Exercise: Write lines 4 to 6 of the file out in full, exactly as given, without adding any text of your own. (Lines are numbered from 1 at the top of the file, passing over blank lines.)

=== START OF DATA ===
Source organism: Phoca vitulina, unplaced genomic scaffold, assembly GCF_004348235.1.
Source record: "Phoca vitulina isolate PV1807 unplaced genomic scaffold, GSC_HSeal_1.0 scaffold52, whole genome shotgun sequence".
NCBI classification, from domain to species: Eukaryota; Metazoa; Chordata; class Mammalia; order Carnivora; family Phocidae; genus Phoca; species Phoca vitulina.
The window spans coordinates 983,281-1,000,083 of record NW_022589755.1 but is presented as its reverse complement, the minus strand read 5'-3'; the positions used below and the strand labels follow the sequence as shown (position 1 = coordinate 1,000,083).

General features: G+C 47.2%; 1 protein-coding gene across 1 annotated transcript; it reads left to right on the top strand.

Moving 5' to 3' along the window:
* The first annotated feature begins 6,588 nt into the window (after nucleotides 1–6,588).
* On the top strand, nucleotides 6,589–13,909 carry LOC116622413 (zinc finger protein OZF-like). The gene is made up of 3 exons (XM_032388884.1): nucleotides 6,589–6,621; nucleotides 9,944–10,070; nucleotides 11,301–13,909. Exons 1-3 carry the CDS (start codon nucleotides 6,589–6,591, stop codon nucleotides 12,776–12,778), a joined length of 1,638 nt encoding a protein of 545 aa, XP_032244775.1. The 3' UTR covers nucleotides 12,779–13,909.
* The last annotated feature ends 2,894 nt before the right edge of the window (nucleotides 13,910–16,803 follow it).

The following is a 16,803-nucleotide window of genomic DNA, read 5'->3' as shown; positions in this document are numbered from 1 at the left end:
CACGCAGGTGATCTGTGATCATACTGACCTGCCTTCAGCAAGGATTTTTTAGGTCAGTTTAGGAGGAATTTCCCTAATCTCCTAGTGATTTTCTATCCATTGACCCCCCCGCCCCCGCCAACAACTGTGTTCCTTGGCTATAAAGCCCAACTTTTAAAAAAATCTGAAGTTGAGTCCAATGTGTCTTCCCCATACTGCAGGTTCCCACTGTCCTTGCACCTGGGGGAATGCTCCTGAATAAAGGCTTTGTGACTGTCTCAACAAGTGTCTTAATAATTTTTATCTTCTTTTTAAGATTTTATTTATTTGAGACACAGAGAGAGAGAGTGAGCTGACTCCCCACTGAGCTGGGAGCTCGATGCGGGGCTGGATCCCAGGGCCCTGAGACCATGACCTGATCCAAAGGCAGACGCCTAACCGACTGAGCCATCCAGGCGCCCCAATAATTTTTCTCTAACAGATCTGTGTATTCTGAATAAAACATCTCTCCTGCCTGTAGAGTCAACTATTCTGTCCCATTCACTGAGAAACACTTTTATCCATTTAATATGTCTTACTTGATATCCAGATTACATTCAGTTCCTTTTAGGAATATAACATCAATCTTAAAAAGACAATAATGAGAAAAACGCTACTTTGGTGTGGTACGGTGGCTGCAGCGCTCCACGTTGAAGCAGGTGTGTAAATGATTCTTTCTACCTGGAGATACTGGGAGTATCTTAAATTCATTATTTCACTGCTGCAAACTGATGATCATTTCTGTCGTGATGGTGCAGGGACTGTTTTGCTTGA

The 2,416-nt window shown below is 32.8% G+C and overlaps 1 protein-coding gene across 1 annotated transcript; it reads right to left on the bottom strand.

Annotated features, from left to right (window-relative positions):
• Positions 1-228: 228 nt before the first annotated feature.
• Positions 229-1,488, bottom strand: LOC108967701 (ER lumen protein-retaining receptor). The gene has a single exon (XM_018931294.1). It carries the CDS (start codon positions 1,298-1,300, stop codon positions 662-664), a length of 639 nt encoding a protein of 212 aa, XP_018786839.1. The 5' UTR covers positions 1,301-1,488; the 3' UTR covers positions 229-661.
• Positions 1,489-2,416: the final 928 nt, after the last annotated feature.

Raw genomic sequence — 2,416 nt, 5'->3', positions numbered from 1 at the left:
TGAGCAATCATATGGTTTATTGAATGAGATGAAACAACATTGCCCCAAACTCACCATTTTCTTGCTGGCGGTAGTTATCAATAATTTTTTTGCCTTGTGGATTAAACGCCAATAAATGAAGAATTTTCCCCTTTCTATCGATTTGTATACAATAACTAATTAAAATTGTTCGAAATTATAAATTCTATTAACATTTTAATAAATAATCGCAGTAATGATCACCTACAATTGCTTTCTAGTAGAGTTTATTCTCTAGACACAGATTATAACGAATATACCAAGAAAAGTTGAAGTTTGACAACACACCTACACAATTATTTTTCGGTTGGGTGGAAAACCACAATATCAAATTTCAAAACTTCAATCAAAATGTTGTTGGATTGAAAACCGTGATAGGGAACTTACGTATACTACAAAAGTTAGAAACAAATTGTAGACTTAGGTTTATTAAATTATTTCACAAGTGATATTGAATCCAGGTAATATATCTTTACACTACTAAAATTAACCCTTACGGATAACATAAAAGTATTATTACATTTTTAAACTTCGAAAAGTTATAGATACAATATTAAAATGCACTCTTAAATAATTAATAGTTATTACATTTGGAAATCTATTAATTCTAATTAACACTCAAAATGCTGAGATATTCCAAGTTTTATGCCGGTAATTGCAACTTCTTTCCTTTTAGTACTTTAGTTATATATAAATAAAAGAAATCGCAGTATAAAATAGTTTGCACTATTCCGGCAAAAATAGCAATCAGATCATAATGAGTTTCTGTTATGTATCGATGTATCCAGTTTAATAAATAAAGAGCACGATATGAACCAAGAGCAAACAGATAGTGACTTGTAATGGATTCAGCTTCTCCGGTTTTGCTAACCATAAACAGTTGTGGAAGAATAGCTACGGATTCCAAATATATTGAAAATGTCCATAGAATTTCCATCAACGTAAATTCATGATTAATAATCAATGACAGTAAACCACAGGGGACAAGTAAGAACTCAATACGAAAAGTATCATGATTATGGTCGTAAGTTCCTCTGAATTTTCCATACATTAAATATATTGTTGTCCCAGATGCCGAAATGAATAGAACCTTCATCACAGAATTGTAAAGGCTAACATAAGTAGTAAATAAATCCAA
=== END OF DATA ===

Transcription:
The window spans coordinates 983,281-1,000,083 of record NW_022589755.1 but is presented as its reverse complement, the minus strand read 5'-3'; the positions used below and the strand labels follow the sequence as shown (position 1 = coordinate 1,000,083).

General features: G+C 47.2%; 1 protein-coding gene across 1 annotated transcript; it reads left to right on the top strand.

Moving 5' to 3' along the window: